Kathy Rudy has written Loving Animals with the intent of establishing fresh perspectives on animal ethics. In pursuit of this goal, she investigates common dilemmas concerning the treatment of non-human animals.
One of these is the matter of abandoned dogs. In the US, 6 million healthy and sociable animals are abandoned and killed every year while breeders bring more puppies on to an ever-hungry market. Rudy rightly points out that there is something terribly wrong with this picture, and suggests that how we relate to "pets" ought to undergo a radical alteration.
Here, she introduces the main theme of the book and argues that animals ought to be approached via the perspective of love and affection rather than detachment.
Rudy combines the theme of love with transforming animals into pets. She argues on behalf of novel pet-based farms, which keep animals in supposedly good conditions for many years, treat them as you would treat your own dogs or cats, and only then kill them for food.
The same approach, she argues, could apply to experimentation animals, who would be first given a loving home for a year or two, and only then made to suffer the blade and the syringe. In relation to wild animals, she boldly hangs on to the same theme of pet transformation and maintains that there simply will not be enough space left for them in the wild, and that therefore keeping and breeding tigers, wolves and other wild creatures as beloved pets is the way forward.
The author's strength lies in her willingness to endorse affection. As the now-common argument in philosophy suggests, one must be careful not to place too much emphasis on detached reason. Animals, too, should be viewed affectively rather than merely from the viewpoint of calculating utilitarianism, and their perspective must finally be taken into serious consideration.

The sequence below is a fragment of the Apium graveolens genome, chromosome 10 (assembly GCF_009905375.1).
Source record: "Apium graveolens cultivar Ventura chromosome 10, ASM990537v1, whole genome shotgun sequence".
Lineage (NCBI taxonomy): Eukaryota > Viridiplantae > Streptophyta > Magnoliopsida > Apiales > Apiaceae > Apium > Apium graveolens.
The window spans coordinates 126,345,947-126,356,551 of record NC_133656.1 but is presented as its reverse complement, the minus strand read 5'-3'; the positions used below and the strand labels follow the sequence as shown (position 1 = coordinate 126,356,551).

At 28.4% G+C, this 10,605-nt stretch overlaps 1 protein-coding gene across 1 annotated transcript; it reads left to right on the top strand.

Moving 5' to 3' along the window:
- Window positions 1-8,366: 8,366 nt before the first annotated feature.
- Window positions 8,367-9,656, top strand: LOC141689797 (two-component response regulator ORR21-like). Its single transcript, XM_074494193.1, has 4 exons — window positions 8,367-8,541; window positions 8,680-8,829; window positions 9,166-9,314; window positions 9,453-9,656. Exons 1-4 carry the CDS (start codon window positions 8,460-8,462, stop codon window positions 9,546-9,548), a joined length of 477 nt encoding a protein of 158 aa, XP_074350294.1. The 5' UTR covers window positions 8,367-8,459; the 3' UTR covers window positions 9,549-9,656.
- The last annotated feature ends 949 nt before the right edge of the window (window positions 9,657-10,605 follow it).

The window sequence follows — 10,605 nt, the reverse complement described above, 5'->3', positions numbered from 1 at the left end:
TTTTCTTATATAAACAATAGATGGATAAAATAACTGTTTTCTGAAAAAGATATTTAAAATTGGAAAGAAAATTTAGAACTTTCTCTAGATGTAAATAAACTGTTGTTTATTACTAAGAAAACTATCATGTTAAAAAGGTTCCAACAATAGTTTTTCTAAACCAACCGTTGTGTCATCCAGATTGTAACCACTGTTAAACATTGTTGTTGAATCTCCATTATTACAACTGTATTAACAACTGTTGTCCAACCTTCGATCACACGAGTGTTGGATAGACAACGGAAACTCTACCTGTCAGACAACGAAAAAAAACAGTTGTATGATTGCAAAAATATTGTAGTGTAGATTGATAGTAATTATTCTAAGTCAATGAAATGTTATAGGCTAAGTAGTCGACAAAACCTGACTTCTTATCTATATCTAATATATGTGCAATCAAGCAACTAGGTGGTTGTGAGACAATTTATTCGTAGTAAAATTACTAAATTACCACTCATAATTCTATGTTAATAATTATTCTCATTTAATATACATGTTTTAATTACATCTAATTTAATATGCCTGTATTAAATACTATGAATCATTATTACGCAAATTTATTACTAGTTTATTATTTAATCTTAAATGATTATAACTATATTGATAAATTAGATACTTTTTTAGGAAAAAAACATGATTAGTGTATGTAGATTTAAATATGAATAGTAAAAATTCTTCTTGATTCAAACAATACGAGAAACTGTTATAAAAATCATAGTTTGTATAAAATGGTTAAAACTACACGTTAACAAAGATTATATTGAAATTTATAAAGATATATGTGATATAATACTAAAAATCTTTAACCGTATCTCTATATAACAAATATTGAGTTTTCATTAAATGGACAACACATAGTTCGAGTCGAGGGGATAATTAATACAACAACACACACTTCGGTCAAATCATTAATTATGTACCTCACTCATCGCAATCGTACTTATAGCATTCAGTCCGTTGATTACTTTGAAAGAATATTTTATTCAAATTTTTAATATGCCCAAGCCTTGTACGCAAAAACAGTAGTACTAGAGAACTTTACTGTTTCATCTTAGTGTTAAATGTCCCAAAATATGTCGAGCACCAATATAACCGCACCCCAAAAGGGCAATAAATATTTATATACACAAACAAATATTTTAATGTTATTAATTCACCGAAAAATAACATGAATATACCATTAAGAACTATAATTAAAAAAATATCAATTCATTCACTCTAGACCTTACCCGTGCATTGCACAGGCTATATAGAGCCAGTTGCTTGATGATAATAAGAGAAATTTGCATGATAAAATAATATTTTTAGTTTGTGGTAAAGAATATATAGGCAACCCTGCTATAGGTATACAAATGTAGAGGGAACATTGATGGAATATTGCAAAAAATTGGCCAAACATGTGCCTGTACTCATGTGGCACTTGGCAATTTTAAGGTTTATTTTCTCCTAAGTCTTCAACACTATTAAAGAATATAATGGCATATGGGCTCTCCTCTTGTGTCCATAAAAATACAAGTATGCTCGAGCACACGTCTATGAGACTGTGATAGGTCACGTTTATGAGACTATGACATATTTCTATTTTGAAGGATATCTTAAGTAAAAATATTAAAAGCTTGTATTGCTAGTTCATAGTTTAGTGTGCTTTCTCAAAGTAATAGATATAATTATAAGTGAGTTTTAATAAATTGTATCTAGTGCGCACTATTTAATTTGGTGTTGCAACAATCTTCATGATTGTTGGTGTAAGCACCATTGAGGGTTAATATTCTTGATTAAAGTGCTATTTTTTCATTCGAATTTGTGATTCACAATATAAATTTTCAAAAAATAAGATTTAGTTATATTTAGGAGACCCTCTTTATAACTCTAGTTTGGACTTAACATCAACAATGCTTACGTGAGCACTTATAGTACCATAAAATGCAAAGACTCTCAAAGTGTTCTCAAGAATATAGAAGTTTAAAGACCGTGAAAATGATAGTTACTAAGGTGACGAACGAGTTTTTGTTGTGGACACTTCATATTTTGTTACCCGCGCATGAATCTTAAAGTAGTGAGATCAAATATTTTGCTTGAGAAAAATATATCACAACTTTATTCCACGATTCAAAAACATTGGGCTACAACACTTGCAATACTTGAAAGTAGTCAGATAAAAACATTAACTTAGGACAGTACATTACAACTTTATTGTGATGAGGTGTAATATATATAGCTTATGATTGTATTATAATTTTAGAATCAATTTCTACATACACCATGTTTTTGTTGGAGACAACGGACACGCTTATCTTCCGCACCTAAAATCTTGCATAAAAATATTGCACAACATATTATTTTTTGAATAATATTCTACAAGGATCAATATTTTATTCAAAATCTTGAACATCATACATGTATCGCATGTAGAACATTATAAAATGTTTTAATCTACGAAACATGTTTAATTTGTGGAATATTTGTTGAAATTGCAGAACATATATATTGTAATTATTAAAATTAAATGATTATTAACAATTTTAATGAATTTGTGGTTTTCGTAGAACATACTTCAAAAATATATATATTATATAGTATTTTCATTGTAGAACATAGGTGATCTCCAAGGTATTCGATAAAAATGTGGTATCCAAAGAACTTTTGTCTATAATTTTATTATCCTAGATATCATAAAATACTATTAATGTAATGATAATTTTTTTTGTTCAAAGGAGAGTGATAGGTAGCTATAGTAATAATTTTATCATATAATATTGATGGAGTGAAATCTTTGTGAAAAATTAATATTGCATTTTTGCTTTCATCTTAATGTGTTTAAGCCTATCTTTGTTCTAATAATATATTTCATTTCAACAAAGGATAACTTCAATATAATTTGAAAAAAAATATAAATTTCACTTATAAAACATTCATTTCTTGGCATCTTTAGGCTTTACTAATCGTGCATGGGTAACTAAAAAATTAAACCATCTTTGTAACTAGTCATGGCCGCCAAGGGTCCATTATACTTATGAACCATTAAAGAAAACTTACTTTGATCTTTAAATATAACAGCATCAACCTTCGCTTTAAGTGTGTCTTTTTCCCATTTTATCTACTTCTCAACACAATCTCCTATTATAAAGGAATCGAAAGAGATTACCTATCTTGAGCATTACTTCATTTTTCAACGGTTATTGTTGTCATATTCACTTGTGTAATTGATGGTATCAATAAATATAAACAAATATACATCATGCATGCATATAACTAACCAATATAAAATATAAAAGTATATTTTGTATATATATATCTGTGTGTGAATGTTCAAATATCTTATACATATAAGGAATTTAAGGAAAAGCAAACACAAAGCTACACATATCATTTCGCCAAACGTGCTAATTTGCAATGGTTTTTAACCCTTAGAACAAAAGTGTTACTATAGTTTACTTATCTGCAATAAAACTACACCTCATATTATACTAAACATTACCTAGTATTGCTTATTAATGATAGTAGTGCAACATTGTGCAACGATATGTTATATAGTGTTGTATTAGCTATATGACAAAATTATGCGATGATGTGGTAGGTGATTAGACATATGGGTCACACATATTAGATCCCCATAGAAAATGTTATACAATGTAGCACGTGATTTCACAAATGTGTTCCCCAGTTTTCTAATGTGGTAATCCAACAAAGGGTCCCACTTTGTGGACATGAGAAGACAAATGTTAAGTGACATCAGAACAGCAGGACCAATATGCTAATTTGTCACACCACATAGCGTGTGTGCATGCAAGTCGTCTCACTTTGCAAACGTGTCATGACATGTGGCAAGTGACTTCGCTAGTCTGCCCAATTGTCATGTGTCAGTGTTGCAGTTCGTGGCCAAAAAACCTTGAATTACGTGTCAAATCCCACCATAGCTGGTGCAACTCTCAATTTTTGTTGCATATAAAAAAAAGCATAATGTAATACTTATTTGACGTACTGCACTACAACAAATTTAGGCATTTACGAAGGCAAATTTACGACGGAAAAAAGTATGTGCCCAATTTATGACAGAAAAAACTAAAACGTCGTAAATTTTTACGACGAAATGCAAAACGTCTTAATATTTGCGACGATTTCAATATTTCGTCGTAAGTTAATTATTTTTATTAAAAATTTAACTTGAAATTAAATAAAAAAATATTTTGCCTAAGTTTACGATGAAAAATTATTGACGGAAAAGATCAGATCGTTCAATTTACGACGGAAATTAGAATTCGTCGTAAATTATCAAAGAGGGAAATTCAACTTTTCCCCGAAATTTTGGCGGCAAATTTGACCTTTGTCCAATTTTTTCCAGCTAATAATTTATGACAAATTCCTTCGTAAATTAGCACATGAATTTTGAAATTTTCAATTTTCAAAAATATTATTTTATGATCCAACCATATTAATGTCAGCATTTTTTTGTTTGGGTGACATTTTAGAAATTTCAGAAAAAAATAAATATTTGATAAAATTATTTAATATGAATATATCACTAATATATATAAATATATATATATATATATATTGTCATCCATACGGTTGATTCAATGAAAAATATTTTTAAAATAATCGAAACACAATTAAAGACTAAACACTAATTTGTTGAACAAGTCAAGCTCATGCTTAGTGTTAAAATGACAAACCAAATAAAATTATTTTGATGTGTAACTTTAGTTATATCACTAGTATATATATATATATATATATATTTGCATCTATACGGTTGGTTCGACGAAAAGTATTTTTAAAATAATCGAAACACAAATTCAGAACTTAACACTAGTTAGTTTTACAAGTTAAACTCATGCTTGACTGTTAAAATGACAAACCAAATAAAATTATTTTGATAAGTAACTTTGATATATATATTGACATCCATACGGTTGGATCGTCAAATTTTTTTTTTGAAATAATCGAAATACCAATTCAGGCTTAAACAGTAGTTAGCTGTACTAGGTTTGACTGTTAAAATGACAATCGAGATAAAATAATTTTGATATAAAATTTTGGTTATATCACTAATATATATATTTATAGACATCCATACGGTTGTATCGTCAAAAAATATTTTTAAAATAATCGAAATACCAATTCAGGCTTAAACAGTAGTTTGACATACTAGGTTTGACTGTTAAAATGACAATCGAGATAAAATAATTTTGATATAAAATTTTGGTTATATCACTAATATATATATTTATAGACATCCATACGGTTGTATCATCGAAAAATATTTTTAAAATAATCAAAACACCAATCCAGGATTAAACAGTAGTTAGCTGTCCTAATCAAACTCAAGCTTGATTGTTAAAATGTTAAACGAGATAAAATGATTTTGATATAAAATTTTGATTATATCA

However, there are also problems with this book: one of them is its audience. Rudy devotes a great deal of time to criticising the animal rights movement and one cannot help but feel that she has addressed the book as a polemic to animal rights activists rather than as a piece of advocacy to the general public.
Moreover, some of the arguments are shaky. Keeping wild animals as pets is endorsed without exploring the much more obvious solution: protecting their natural environments. What Rudy ignores is how poorly wild animals fare in the type of cramped conditions that even the best households can offer, and it is this oversight that enables her to assert that a tiger who gets to run around the perimeter of a backyard 45 times a day is happy (for many readers, it is precisely such actions that render the tiger's distress so tangible).
Moreover, important questions are left unanswered. Why should one kill and eat pigs, while killing dogs is to be vehemently avoided? What does it say of us as moral individuals if we are willing to kill and eat the very beings we claim to love? Ultimately, it seems that it is human beings who get the most out of the type of arrangements Rudy describes: they get to eat animals, experiment on animals and keep animals as pets, ironically all in the name of "love".
However, it is uncertain whether love allows for such instrumentalisation, and whether animals other than perhaps dogs really want the type of human love that Rudy emphasises. For them, freedom to follow their own species-specific capacities may count for quite a bit more than a relationship with a human being.
The book makes a good read for "locovores" who cherish the teachings of Jamie Oliver. For those with a more serious eye on animal ethics, it serves less purpose.
Loving Animals: Toward a New Animal Advocacy
By Kathy Rudy. University of Minnesota Press. 288pp, £18.50. ISBN 9780816674688. Published 10 October 2011